- PROFESSOR (PART-TIME) Medicine, Clinical Immunology
- Dr. Andrea Cerutti graduated in Medicine (1990) and specialized in Hematology (1995) at Padua University School of Medicine, Italy. From 1996 to 1999 Dr. Cerutti worked as Postdoctoral Fellow, Senior Research Associate and Visiting Assistant Professor in the Department of Pathology and Laboratory Medicine of Weill Medical College of Cornell University. In 2000 he was promoted to Assistant Professor and in 2006 to Associate Professor. Dr. Cerutti was grated tenure by Weill Medical College of Cornell University in 2009. In 2010, Dr. Cerutti moved to the Department of Medicine of Mount Sinai School of Medicine as a Professor. He leads an investigation team that studies the regulation of systemic and mucosal antibody production and diversification in health and disease states, including HIV infection. Dr. Cerutti is a member of the Henry Kunkel Society and of the American Society of Clinical Investigation. He also is a member of the American Association of Immunologists and of the American Society of Hematologists. Finally, Dr. Cerutti serves as a Section Editor of The Journal of Immunology and as an Associate Editor of Mucosal Immunology. He also serves in NIH-NIAID study sections.
American Society of Clinical Investigation
The Irma T. Hirschl Trust, New York, NY, USA
Award for Excellence in Mentoring, Weill Medical College Postdoctoral Association, New York, NY, USA
Henry Kunkel Society, The Rockefeller University, New York, NY, USA
Travel Award, American Association of Immunologists, Rockville, MD, USA
Career Development Award, The S.L.E. Foundation, New York, NY, USA
Lorenza Ceschiatti Prize for Research in Oncology, Trento, Italy
“Young Scientists” Prize, Italian Association of Immunology and Immunopathology, Bari, Italy
Regulation of B cell differentiation and antibody production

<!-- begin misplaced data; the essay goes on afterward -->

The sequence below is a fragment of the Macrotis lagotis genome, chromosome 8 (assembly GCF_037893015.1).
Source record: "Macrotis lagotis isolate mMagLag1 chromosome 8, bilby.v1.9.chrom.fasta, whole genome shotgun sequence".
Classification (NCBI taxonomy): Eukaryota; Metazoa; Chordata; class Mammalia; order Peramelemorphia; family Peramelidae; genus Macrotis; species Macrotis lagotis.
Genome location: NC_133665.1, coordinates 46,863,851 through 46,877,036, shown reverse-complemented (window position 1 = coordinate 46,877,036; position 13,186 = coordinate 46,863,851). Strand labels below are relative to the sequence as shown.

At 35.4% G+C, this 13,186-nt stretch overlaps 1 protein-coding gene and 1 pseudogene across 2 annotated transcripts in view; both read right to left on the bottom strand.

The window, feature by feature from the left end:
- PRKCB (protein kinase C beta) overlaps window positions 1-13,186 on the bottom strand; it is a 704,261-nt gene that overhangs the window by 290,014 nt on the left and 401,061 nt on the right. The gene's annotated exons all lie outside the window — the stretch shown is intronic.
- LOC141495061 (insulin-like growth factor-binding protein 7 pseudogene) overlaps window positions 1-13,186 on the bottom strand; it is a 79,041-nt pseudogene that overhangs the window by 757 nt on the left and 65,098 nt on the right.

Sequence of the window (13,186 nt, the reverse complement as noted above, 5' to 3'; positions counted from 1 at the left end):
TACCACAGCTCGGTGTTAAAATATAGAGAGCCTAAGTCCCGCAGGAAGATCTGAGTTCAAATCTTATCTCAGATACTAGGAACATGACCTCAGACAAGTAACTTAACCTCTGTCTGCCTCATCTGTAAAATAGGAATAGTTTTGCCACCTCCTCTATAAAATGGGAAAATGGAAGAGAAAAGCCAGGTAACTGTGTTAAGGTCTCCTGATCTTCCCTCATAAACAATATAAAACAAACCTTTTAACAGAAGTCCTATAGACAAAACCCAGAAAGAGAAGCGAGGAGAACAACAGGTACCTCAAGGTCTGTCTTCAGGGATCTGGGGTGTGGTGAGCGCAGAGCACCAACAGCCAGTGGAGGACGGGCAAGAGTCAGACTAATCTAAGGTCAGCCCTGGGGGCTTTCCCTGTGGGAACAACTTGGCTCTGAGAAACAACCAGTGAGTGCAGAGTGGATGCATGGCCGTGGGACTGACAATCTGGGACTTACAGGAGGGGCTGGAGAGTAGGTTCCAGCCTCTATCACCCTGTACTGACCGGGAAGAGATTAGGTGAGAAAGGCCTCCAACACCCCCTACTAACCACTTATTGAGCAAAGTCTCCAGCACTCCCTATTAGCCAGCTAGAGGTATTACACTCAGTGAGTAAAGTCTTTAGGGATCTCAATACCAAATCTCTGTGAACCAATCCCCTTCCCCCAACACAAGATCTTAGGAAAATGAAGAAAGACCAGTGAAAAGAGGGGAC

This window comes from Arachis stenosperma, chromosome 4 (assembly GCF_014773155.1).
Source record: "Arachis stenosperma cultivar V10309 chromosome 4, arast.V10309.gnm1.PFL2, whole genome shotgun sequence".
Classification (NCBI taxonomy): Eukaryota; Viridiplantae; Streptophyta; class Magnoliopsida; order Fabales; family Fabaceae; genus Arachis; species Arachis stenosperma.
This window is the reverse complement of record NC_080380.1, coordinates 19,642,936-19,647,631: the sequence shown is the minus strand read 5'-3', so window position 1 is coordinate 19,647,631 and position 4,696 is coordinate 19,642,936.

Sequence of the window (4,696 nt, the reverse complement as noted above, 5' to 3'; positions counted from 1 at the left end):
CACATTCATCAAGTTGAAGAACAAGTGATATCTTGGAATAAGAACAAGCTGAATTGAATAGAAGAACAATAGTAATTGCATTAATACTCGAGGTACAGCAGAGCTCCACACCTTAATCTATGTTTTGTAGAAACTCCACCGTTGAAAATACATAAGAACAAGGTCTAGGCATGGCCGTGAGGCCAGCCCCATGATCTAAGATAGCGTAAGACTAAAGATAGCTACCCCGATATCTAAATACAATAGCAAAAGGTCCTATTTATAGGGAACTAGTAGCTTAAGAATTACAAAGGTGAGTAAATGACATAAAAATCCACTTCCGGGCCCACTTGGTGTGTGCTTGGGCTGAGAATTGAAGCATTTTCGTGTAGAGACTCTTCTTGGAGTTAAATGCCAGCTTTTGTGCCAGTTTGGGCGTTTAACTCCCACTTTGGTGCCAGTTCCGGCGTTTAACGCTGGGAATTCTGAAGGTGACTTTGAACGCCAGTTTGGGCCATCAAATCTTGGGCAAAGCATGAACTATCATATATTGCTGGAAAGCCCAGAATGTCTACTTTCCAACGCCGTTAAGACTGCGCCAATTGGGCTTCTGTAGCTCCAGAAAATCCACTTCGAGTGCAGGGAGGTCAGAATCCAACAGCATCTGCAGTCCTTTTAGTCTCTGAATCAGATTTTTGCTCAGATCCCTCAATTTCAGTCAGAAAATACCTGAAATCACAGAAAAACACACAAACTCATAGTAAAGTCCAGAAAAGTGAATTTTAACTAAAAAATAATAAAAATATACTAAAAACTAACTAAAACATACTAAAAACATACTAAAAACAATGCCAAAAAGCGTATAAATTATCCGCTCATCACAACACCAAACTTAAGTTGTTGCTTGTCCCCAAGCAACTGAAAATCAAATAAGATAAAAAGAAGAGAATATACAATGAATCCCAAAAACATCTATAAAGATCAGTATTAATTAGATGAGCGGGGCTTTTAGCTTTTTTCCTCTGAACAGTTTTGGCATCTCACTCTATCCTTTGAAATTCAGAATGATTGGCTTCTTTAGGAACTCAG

We apply a diverse array of cellular, histological and molecular techniques to address basic questions related to the regulation of B cell activation and antibody production, including heavy chain class switching from IgM to IgG, IgA or IgE and somatic hypermutation. These processes are critical for the diversification of the antibody repertoire and in general are thought to be highly dependent on the activation of B cells by CD4+ T cells via CD40 ligand-CD40 interaction. We have recently identified an evolutionarily primitive pathway that stimulates class switching in a CD4+ T cell- and CD40-independent fashion. This pathway involves the activation of B cells by BAFF (B cell-Activation Factor of the TNF Family) and APRIL (A PRoliferation-Inducing Ligand), two innate B cell-stimulating factors structurally and functionally related to CD40 ligand. We found that dendritic cells, macrophages and epithelial cells release BAFF and APRIL upon sensing highly conserved microbial molecular patterns through Toll-like receptors (TLRs). This process ultimately triggers class switching and antibody production as a result of the engagement of three distinct receptors on B cells, known as TACI, BCMA and BAFF-R, by BAFF and APRIL. Antibodies produced through this T cell- and CD40-independent pathway may be important to control fast replicating pathogens, commensal bacteria and dietary antigens.